WAG’s Inuit Art Centre: Curatorial and Funding Future

By December 19, 2017News

In an announcement today, Manitoba Sport, Culture and Heritage Minister Cathy Cox has confirmed the provincial government will provide funding to the Winnipeg Art Gallery’s Inuit Art Centre, a first-of-its-kind cultural landmark aiming to bridge Canada’s North and South. Cox announced $10 million would be contributed over five years. These funds will support contributions already promised by the federal government and the City of Winnipeg ($20 million and $5 million, respectively).

Inuit Art Centre exterior rendering. All renderings by Michael Maltzen Architecture Inc., courtesy Winnipeg Art Gallery.

Inuit Art Centre visible vault

The WAG has waited more than a year for this decision. In 2015 the province committed $15 million in funding to the construction of the Inuit Art Centre, but a 2016 change in government put that commitment in jeopardy. In August of this year Premier Brian Pallister’s government told the WAG it would know by the end of the month whether or not the previous government’s pledge would be upheld. That date was then shifted to the end of December.

Although the allocated funds fall $5 million short of what Manitoba’s previous government promised, WAG director and CEO Stephen Borys is pleased with the outcome.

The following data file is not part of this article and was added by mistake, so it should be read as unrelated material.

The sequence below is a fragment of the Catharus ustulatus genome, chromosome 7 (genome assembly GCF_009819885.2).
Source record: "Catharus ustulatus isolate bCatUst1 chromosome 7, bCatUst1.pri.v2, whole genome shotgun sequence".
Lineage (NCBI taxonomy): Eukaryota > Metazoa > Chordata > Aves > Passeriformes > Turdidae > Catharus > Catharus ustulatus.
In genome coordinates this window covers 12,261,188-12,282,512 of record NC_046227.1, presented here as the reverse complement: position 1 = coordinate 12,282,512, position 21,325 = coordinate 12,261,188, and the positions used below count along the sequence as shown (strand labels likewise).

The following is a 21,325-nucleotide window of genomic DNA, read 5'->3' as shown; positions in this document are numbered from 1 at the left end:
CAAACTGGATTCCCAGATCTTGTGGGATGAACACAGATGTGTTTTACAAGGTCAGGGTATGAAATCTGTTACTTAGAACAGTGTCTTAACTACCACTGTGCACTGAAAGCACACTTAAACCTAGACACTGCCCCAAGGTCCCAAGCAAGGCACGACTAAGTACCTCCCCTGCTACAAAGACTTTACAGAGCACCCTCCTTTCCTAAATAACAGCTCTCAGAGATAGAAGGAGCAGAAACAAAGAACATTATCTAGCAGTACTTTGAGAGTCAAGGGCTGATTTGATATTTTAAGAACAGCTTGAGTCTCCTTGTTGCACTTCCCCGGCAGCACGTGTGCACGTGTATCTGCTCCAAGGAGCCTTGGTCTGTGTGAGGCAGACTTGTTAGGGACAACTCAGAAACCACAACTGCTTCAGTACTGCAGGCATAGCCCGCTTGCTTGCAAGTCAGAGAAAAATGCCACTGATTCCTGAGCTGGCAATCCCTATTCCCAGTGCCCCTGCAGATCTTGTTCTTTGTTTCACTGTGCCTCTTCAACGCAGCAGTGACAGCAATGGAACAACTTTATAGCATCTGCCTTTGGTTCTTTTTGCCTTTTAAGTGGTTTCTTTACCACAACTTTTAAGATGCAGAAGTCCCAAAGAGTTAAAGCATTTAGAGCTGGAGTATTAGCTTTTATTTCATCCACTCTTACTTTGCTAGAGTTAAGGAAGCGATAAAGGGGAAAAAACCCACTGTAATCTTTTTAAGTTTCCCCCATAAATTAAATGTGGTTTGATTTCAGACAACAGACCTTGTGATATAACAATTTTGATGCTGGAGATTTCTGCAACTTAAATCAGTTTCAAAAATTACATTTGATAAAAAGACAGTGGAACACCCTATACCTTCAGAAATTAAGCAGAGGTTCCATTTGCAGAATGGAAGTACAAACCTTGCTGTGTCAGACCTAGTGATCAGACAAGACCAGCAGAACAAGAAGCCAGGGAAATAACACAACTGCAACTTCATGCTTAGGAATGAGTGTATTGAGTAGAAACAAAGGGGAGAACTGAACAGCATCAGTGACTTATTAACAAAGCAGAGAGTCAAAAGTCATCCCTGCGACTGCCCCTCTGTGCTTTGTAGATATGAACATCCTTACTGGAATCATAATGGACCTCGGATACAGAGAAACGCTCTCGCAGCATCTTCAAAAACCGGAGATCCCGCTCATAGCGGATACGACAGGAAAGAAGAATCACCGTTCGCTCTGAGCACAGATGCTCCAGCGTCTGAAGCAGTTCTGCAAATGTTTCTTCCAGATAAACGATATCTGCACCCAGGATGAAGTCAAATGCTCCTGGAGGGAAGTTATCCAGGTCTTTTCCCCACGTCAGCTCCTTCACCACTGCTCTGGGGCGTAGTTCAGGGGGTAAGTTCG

“The Province of Manitoba’s commitment to the Inuit Art Centre is a major step forward,” Borys said in a statement. “We thank the province and look forward to working with the government and the community to ensure the WAG continues to serve all Manitobans using art to connect, inspire and inform.”

Guest curatorial team for the Inuit Art Centre. FROM LEFT: Jade Nasogaluak Carpenter, Krista Ulujuk Zawadski, Asinnajaq and Heather Igloliorte. Courtesy Winnipeg Art Gallery.

The 40,000-square-foot Inuit Art Centre will house the WAG’s collection of over 13,000 pieces of Inuit art and offer learning programs delivered by Indigenous instructors. But the proposed Centre is more than a gallery and an artist resource; the Centre also presents an opportunity for the WAG to set a new standard for museum engagement with Indigenous peoples and their art and culture. The Inuit Art Quarterly previously reported on the Inuit Art Centre and its potential in the Inuit art world in our Summer 2017 issue on museums.

The confirmation of funding comes on the heels of the announcement of the guest curatorial team that will lead the inaugural exhibition calendar for the Centre. Dr. Heather Igloliorte, Assistant Professor, Art History and University Research Chair in Indigenous Art History and Community Engagement at Concordia University, made the announcement on December 1 at the Initiative for Indigenous Futures’ 3rd Annual Symposium on the Future Imaginary. Igloliorte will be one of the curators, along with Asinnajaq, a visual artist, filmmaker and writer featured in our Fall 2016 issueJade Nasogaluak Carpenter, a multimedia artist profiled in our recently released Winter 2017 issue; and Krista Ulujuk Zawadski, Government of Nunavut Curator of Inuit Art. Each curator represents a different region of Inuit Nunangat.

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